I do this to give me some to freeze for work lunches (cook the pasta later because pasta goes to arse after it's been frozen).

    1kg beef mince
    1 x jar Coles Passata italian sauce (690g)
    1 x tin Coles Tomato Paste (140g)
    2 x teaspoons minced garlic
    a generous pinch of mixed herbs (don't usually use it though)
    ground up pepper and salt
    3/4-1 cup of chopped spinach
    1 x grated carrot

    Brown the mince, drain any moisture left over.
    Throw in the garlic and go for a few minutes.
    Drop the passata and tomato paste in, give it 5 minutes and stir every now and then.
    Throw in the spinach, pepper, salt, herbs and carrot.
    Give it all a good stir, add some water as you see fit and then leave it to simmer.

    You can usually do all this in under half an hour, it's a quick and dirty method but I don't have the time to go full hog on it.

    I can't have overly acidic foods anymore so this cuts it back a bit by not using the tinned tomatoes.

    MR CHILLED D'oh!

    Jan 2, 2002
    Omicron Persei 8
    Quite often I will use the following:

    Dolmio pasta sauce
    Tomato sauce
    Some sort of herb
    Can of diced tomatos
  8. The_Derro

    The_Derro Member

    Jul 15, 2001
    Here is mine.

    1 large onion (diced)
    500g beef, or pork/veal mix
    2 carrots (grated)
    handful of mushrooms (diced)
    capsicum (diced)
    half an eggplant, diced small
    1/2 cup beef stock
    1 glass red wine
    2 can tomatoes
    tomato paste
    'erbs to taste (oregano, basil, pepper)
    1/2 cup of full cream milk

    dice onion and garlic and cook in oil to soften.
    add in carrot. soften
    add in meat. brown off

    add capsicum, cook until softening (2-3mins)
    add mushrooms
    add eggplant
    add wine
    add stock gradually as everything softens and the eggplant/mushrooms start soaking up the liquid.
    add tomato paste - I usually put it in until it 'looks' right :)
    add tomatoes

    bring to high heat, then simmer for as long as possible or until desired thickness. Add in milk while simmering. It thickens and cuts some of the sweetness of the tomatoes.

    Om nom nom nom.
  9. flinchy

    flinchy Member

    Jan 18, 2007
    Actual italian family recipe:

    tinned tomato AND puree for when making in bulk with little notice

    slightly over-ripe for the 'real deal'

    bulk olive oil, fistfulls of all herbs, fry the onion and carrot off, add all the tomato

    everything to taste, none of this recipe bs

    and a bunch of good mince.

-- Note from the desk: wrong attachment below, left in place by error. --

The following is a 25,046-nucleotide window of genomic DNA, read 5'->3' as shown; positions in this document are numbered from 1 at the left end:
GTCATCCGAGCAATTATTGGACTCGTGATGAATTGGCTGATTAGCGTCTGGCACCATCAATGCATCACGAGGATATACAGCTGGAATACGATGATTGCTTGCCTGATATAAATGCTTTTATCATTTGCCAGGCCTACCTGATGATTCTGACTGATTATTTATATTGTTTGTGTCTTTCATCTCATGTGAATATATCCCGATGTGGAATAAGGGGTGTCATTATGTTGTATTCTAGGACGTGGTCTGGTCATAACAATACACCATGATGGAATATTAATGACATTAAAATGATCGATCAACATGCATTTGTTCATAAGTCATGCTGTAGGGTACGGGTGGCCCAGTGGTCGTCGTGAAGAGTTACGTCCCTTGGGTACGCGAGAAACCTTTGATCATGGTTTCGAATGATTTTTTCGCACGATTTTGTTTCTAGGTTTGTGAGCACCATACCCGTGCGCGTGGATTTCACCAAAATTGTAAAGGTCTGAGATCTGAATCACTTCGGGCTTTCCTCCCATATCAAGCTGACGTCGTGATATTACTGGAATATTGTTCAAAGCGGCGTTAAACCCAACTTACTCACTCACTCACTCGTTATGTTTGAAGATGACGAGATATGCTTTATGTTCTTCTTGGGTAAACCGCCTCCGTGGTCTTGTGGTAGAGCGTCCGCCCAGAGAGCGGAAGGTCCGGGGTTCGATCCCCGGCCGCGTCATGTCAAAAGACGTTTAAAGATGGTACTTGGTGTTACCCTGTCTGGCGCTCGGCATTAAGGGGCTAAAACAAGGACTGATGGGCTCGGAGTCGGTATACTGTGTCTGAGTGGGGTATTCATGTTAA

oh and can't forget the red wine. drinkable red wine. needs the wine.

    9/10 times though, i'm too lazy to do this and just use a jar of dolmio or something as a base.
    Last edited: Apr 16, 2014
  10. tunagirll

    tunagirll Member

    Feb 3, 2005
    Wandi, WA
    I have a recipe here for a no meat sauce that is amazing, uses a half block of butter though (you've been warned)

    Also one that is oven cooked 2 hours with meat in.
  11. kombiman

    kombiman Dis-Member

    Dec 3, 2006
    viva brisvegas
    You can't put up a post like that without recipes. Especially the two hour meat one!
  12. tunagirll

    tunagirll Member

    Feb 3, 2005
    Wandi, WA
    Spaghetti meat sauce (also used for lasagne):

    10 slices pancetta, chopped
    Handful rosemary, picked and chopped
    Olive oil
    1 large onion, finely diced
    5 cloves of garlic, finely diced
    500g chuck steak, trimmed and largely diced
    1 glass of good red wine
    1 teaspoon dried oregano
    1 x 400g tin tomatoes
    1 x 200g jar sundried tomatoes, drained and chopped
    salt and pepper

    Heat oven to 180 C

    Fry the pancetta and rosemary in a little olive oil until golden. Add the onion and garlic and fry until softened. Add the chuck and fry 2-3 minutes. Add the wine. Reduce slightly and then add the oregano, tomato and sundried tomatoes. Season well to taste, bring to the boil.

    Cover with greaseproof paper and place in the oven for 1 1/2 hours. Fork apart the meat when done and use as required.
  13. tunagirll

    tunagirll Member

    Feb 3, 2005
    Wandi, WA
    Scarpetta spaghetti sauce (cholesterol alert!)

    3 tbsp plus 1/2 cup olive oil
    12 roma tomatoes, skinned and deseeded, juice reserved
    10 cloves garlic
    ~ 2 dozen leaves of fresh basil whole, plus 1 dozen sliced into ribbons
    1 dried birdseye chilli
    1/2 cup parmigiano-reggiano cheese